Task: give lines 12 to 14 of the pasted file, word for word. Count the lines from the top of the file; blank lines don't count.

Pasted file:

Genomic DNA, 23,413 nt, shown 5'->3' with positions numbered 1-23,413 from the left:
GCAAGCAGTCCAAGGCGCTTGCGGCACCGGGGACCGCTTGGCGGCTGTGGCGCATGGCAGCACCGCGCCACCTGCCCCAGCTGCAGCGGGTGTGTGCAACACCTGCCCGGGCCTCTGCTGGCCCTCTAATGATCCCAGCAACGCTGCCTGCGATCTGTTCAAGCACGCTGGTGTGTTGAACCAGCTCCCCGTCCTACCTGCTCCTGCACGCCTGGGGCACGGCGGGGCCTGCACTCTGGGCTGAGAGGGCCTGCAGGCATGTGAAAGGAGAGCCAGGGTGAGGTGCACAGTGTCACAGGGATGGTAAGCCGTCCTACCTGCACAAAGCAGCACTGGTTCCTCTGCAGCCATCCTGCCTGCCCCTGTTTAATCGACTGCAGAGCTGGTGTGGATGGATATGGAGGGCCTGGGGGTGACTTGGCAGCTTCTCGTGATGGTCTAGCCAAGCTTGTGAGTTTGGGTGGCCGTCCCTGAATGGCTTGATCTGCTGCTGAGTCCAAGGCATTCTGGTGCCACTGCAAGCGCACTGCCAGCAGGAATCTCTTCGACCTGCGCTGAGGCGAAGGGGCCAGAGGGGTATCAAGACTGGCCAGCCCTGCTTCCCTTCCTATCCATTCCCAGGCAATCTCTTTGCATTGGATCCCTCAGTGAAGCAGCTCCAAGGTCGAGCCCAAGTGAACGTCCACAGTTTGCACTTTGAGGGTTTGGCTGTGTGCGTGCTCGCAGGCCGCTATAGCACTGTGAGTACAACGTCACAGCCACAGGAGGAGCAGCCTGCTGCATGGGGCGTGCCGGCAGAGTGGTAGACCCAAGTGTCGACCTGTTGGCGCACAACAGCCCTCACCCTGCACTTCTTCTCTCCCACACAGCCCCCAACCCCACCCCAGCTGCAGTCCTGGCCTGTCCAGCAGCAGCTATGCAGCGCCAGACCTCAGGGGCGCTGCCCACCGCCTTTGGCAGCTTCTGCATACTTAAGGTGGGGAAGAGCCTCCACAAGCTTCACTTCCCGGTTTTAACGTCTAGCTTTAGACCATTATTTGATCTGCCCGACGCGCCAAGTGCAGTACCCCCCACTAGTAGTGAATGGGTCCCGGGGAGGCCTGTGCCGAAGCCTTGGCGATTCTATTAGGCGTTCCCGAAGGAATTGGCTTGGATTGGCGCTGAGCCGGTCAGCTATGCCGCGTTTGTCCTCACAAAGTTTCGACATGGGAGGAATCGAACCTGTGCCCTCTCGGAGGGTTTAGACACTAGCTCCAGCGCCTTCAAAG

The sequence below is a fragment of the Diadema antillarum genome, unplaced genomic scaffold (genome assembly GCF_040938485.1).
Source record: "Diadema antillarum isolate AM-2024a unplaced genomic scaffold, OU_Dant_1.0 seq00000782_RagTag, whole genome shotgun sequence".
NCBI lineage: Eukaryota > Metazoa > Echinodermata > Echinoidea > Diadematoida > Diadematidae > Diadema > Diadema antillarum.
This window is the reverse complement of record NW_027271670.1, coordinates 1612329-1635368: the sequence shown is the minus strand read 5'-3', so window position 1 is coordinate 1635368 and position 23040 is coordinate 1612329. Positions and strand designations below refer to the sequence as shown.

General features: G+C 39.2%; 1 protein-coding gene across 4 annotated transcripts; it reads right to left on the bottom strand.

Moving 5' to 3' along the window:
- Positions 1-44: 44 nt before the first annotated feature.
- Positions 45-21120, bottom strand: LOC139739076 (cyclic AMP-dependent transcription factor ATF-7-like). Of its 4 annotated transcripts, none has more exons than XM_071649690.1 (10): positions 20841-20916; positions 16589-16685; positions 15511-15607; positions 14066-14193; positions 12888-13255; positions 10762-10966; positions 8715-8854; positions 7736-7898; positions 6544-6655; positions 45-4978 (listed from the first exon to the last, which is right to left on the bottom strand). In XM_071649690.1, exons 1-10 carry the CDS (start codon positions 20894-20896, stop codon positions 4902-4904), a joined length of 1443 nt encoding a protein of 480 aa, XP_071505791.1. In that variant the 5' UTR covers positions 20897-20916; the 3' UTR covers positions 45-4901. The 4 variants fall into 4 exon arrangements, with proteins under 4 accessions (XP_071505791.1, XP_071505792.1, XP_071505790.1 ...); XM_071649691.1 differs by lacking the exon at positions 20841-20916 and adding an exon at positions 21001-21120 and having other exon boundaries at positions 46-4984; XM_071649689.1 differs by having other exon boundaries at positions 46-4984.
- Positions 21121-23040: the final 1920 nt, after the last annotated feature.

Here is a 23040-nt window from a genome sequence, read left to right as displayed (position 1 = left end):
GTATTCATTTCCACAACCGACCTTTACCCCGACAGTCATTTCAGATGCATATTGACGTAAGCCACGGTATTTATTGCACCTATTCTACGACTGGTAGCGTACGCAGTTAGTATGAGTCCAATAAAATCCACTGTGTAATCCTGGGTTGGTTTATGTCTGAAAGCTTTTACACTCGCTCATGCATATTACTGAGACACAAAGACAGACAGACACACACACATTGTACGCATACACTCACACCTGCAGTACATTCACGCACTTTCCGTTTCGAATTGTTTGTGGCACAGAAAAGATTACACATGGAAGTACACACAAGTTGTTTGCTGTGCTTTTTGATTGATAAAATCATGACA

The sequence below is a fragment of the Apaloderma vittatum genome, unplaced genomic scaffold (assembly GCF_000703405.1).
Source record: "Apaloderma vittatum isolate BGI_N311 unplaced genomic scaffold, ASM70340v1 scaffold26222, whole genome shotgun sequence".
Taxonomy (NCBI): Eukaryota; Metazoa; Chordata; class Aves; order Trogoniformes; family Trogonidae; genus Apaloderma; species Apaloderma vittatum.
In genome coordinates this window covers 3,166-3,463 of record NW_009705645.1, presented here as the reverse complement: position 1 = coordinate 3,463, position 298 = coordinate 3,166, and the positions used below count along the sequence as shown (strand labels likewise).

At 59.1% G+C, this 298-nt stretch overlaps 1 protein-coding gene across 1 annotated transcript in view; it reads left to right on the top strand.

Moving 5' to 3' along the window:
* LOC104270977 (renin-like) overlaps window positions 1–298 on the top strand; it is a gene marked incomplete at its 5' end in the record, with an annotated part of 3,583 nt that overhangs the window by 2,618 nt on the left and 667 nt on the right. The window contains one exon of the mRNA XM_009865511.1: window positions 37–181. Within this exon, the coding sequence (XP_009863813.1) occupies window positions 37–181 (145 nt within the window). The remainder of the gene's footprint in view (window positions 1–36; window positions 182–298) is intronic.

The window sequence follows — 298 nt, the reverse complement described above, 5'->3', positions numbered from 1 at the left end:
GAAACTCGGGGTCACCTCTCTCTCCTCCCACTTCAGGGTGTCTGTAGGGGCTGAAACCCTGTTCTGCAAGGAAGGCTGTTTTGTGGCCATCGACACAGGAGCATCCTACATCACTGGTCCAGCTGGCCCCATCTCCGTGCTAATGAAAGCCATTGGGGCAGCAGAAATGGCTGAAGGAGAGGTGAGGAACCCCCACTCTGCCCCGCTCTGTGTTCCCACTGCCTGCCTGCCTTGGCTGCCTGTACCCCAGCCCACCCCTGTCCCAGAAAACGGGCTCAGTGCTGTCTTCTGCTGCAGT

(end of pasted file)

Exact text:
Here is a 23040-nt window from a genome sequence, read left to right as displayed (position 1 = left end):
GTATTCATTTCCACAACCGACCTTTACCCCGACAGTCATTTCAGATGCATATTGACGTAAGCCACGGTATTTATTGCACCTATTCTACGACTGGTAGCGTACGCAGTTAGTATGAGTCCAATAAAATCCACTGTGTAATCCTGGGTTGGTTTATGTCTGAAAGCTTTTACACTCGCTCATGCATATTACTGAGACACAAAGACAGACAGACACACACACATTGTACGCATACACTCACACCTGCAGTACATTCACGCACTTTCCGTTTCGAATTGTTTGTGGCACAGAAAAGATTACACATGGAAGTACACACAAGTTGTTTGCTGTGCTTTTTGATTGATAAAATCATGACA

The sequence below is a fragment of the Apaloderma vittatum genome, unplaced genomic scaffold (assembly GCF_000703405.1).